In a recent study at Oklahoma Medical Research Foundation, researchers made a discovery that could pave the way for therapies to reverse vision loss common in premature infants and adults.
They found a compound that could develop therapies for eye diseases that include retinopathy of prematurity and diabetic retinopathy.
The study is published in the Proceedings of the National Academy of Sciences. One author is Courtney Griffin, Ph.D.
Several eye disorders occur when blood vessels grow out of control in the retina, the tissue that lines the back of the eye.
In these forms of retinopathy, a web of vessels blocks light from reaching the retina, which is how we see. The overgrowth causes vision issues that can advance to total blindness.
Retinopathy in premature babies—linked to high oxygen levels in NICU incubators that interrupts normal vessel development in the eye—often resolves naturally over time.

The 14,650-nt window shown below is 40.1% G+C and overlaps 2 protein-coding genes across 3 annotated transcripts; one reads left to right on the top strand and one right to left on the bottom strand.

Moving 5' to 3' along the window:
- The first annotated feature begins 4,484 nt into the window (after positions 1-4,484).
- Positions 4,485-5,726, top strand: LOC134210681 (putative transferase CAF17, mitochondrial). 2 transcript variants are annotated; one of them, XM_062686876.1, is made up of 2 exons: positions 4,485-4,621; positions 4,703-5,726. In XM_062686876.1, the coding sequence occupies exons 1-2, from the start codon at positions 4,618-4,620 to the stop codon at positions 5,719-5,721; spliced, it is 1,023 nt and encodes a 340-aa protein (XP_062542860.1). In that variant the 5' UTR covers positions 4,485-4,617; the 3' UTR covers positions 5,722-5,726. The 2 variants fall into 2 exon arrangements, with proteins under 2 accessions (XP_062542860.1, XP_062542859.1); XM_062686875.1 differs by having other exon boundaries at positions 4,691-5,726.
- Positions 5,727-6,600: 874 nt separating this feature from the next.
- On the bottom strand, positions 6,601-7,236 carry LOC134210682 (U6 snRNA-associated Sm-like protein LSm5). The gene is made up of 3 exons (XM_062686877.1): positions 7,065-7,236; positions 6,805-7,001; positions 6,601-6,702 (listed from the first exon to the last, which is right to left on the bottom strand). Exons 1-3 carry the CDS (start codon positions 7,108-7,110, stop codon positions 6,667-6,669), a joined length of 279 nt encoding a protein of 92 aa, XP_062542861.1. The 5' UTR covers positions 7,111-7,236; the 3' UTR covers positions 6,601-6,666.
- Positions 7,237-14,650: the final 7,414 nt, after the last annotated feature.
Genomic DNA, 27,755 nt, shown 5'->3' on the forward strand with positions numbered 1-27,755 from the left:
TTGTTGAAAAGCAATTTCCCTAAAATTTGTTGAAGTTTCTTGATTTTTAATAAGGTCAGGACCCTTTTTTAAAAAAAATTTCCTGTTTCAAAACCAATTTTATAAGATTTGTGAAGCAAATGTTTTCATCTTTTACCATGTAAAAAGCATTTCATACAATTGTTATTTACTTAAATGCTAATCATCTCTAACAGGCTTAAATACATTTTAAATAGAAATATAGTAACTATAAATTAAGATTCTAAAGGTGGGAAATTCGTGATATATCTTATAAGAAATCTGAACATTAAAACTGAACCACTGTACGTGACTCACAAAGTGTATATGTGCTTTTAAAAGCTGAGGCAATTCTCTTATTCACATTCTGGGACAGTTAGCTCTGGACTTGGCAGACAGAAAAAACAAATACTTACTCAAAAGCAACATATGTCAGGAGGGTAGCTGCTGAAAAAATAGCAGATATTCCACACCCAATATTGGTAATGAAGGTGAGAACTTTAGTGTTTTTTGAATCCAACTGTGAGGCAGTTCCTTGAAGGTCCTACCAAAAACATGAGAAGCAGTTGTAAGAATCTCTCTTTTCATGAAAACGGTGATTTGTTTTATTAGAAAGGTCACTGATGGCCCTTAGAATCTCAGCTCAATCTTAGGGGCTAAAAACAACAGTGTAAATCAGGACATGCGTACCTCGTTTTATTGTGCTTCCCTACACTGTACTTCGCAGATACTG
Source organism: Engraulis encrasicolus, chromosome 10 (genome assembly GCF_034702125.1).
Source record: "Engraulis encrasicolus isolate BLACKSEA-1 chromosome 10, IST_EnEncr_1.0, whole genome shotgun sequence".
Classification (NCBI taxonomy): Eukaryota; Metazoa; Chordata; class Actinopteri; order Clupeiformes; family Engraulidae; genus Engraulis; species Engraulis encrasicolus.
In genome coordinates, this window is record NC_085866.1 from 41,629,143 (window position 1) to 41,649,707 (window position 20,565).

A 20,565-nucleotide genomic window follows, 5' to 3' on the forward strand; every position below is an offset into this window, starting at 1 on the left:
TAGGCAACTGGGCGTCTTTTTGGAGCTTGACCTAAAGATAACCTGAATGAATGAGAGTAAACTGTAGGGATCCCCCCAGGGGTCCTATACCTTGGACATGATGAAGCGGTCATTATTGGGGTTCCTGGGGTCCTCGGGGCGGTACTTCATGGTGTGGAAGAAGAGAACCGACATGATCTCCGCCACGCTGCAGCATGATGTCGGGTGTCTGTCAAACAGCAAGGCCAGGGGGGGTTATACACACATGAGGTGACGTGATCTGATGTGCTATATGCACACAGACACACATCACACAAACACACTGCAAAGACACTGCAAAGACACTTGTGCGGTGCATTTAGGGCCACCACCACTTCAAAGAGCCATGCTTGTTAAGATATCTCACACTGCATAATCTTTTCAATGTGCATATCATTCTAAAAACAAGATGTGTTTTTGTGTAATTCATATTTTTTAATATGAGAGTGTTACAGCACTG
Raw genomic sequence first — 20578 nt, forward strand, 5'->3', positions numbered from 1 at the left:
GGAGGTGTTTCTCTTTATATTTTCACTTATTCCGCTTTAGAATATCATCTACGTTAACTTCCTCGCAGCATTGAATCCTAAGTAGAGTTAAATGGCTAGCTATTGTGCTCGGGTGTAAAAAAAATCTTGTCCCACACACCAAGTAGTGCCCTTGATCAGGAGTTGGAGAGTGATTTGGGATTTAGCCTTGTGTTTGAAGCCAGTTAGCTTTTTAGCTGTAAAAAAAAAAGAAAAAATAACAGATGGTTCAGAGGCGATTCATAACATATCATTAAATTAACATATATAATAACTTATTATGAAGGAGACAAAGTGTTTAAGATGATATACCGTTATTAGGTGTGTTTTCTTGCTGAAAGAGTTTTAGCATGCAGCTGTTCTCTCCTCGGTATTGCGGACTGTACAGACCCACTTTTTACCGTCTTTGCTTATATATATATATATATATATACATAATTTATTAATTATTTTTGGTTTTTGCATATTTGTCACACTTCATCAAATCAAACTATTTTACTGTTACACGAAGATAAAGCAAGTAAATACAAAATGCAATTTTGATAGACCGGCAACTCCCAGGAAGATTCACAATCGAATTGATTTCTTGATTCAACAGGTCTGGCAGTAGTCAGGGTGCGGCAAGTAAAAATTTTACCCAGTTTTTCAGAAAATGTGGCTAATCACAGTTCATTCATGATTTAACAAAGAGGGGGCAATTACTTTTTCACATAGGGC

But not always. In those cases, and in adult diseases like diabetic retinopathy, vision damage can be irreversible.
In the study, the team examined the development of blood vessels.
When they studied newborn mice, they found that levels of a specific class of cellular proteins crashed as the mice experienced normal blood vessel loss in the eye.
The team hypothesized that these cellular proteins might be an important ‘off switch’ to eliminate these vessels in a neonatal model.
This is a new way of approaching these diseases. The current methods—invasive surgeries or life-long injections into the eye—only prevent the disease from advancing and often have serious complications.
The team found an experimental compound that disables the proteins. It allowed them to flip the switch and test the idea.
They found the compound only impacted abnormal blood vessels with slow blood flow. The normal vessels needed in a healthy eye were spared.
The findings open the door to tailored therapies to reverse vision loss. It may also have implications in shrinking tumors that contain abnormal blood vessels in other parts of the body.
The team says more research is needed, but this could be a major advance in treatment for vision loss in patients of all ages.
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